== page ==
For example, in August, I agreed to provide a report within three weeks in a case where a private lender was suing a mortgage broker, an appraiser and a lawyer for several million dollars. In those three weeks I had to read and re-read more than 2,000 pages of documents from examination to discovery, looking for information and inconsistencies, evaluate the allegations against the mortgage broker in relation to the laws and regulations in effect at the time the incidents occurred and write two drafts of my report. There were several mornings I was in my office until 2 or 3 a.m. working on that file as well as working on it throughout the Labour Day weekend.

Finally the biggest challenge is not to appoint yourself judge, jury and executioner. You are a friend of the court providing experience and independent insight into a transaction. Your report must be balanced. If your client is in the wrong, you acknowledge it. You are not an advocate for the guy who is writing the cheques that compensate you. In the case I mentioned above, five days after receiving and reading the 2,000 pages and before I wrote my first draft report, I called the lawyer and told him his client was “toast,” there wasn’t going to be a lot that I would be able to write that was positive about the actions of his mortgage-broker client. I subsequently learned that they already had one expert opinion report that was negative and, given the significant number of dollars involved in the case, they wanted to verify the negative responses before determining if they would continue to litigate or settle. In essence I was being used as a “double-blind test” to validate the report of another expert’s opinion.

CMP: What kind of fees do you charge?
O’Gorman: That question is like the mortgage borrower calling a broker and asking what is the best rate you can get for them. I don’t quote rates until I know the facts: who are the parties involved, what is my “brief;” i.e. the issues the lawyer wants me to address in the report? Also, how much documentation is there to review? and the timeframe I have to provide the report. There is not a flat fee. There is a retainer paid up front and we agree in writing on an hourly rate and how that will be paid. As in all cases, the fee is not contingent on the outcome of the case.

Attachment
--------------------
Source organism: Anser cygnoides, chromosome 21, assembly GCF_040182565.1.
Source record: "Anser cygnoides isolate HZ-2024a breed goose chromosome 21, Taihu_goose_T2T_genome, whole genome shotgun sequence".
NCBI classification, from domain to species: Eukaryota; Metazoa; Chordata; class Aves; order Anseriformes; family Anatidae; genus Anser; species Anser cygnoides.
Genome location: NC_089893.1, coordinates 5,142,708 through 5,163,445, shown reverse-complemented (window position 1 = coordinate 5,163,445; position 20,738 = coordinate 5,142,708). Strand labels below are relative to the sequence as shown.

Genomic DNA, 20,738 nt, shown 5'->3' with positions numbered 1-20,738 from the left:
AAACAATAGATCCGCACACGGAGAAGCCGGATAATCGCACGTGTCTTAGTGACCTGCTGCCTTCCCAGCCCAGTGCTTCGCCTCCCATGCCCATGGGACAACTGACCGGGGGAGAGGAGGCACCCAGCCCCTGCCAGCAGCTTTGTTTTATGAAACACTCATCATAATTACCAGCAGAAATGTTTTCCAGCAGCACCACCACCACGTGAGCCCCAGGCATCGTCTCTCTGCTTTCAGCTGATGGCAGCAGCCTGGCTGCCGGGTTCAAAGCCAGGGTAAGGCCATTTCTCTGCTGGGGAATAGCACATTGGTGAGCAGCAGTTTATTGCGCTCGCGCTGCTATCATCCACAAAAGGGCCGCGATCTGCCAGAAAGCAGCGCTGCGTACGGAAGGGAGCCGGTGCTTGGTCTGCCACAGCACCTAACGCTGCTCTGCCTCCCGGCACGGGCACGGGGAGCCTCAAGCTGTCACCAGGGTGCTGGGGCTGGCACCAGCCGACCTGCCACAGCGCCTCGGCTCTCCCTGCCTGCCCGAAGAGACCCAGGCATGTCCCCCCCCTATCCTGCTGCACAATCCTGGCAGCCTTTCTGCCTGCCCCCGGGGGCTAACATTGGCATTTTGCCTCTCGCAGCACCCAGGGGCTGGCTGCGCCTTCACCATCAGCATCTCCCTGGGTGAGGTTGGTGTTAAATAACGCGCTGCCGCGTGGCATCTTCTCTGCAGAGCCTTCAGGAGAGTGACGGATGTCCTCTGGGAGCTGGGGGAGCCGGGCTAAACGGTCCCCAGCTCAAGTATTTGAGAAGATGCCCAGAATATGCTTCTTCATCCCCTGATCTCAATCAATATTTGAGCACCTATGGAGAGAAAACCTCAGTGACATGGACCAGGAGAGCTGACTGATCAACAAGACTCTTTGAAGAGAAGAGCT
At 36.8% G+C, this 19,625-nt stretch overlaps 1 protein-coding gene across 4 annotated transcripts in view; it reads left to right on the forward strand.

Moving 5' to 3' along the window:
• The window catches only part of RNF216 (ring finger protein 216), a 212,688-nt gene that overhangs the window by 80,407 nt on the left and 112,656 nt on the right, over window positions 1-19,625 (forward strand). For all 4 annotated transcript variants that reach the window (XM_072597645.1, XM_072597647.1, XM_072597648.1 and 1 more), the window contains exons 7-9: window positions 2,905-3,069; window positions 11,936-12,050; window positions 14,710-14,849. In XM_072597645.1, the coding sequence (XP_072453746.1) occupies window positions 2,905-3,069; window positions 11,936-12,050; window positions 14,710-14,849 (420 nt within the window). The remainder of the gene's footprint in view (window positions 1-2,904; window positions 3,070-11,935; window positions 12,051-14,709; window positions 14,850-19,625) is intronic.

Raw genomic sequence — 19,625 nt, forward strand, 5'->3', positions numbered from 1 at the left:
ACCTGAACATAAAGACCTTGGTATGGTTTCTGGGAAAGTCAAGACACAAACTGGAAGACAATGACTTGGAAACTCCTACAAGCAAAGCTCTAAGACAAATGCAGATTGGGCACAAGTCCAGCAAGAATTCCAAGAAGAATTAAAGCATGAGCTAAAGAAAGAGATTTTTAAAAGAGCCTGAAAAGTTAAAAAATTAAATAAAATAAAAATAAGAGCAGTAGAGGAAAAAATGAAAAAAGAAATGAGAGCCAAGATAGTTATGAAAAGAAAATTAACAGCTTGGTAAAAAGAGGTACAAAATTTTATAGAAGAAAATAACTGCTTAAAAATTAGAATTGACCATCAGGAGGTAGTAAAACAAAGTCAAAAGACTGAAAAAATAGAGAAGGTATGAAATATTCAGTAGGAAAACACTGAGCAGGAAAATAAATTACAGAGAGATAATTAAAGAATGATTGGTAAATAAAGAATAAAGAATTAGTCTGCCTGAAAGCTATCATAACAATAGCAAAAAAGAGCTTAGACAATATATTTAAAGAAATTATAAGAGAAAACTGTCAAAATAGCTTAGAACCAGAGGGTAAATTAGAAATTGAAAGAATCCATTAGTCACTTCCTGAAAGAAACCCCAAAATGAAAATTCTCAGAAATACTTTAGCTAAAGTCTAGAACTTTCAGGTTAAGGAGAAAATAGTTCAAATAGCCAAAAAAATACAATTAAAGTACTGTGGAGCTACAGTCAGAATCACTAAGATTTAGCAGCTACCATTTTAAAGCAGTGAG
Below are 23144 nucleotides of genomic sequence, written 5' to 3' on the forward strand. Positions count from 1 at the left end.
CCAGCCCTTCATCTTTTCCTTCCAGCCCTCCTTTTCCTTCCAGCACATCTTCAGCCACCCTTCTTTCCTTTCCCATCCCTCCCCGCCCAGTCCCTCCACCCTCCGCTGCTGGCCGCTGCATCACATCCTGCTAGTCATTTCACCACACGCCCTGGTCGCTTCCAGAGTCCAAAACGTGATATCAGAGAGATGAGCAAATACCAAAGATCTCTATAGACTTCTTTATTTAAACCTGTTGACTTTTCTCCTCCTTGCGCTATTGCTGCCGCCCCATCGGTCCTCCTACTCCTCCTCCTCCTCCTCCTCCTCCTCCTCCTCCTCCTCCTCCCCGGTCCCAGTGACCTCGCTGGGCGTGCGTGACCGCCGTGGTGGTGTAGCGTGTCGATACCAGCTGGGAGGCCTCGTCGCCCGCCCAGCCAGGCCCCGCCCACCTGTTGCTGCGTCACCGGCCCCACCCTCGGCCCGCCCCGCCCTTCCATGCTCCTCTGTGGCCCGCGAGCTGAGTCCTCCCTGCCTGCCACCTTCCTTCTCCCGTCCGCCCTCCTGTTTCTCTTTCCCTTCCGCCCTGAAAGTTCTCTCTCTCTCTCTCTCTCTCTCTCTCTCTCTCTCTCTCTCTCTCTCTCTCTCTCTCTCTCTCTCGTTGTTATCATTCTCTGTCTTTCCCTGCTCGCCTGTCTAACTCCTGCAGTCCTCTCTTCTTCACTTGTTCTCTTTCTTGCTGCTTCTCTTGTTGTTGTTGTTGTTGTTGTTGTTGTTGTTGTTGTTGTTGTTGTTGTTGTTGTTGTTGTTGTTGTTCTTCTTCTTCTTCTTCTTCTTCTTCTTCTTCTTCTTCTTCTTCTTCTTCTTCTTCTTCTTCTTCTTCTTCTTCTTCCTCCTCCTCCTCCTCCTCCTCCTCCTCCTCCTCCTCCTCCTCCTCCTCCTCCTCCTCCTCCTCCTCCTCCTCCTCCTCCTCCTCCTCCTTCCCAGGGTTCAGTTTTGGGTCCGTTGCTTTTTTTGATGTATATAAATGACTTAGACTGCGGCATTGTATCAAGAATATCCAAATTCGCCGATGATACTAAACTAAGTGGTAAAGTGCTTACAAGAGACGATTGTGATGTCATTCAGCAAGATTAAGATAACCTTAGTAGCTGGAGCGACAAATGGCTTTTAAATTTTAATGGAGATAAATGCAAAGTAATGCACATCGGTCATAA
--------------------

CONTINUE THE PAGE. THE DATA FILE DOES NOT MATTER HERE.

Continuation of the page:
CMP: What was the most memorable case you have worked on?
O’Gorman: It’s interesting you ask that question immediately after asking what fees I charge, because it is the case in which I made the least amount of money, but left me with the greatest feeling of accomplishment.

I was hired by the lawyer of the estate and the family of a deceased male mortgage borrower. A husband and wife, working folks and parents of three young daughters, bought a house in December of 2001, and arranged an $180,000 mortgage through a mortgage agent who had the borrowers sign an application for group creditor life insurance. A month later the husband was diagnosed with terminal cancer, the deal closed in April and the husband died in June. The surviving spouse claimed against the life insurance policy. The insurance company claimed they didn’t get any forms or payments so the claim was denied. It was alleged that the agent did not get the borrowers to sign the insurance form in the proper place, he did not get a void cheque from the borrowers for the PAD and the agent did not submit the insurance form to the insurance company.

The brokerage that the agent worked for at the time of the transaction had been wound down, and they did not have E&O insurance, so the lawyer sued the mortgage agent personally and the insurance company for $300,000. My job was to go in and prove the agent had not performed to a reasonable standard, which apparently I did. The day before we were to go to court I received a call from the lawyer thanking me for my work and telling me I did not have to appear in court the next day as the other side settled.

Unfortunately, he could not tell me for how much as there had been a confidentiality agreement signed, but he did say the widow was very satisfied with the result and had asked the lawyer to thank me personally for my efforts. Somethings money can’t buy.
 

  • Paul Mangion on 04/01/2013 5:00:21 AM

    Nice interview David.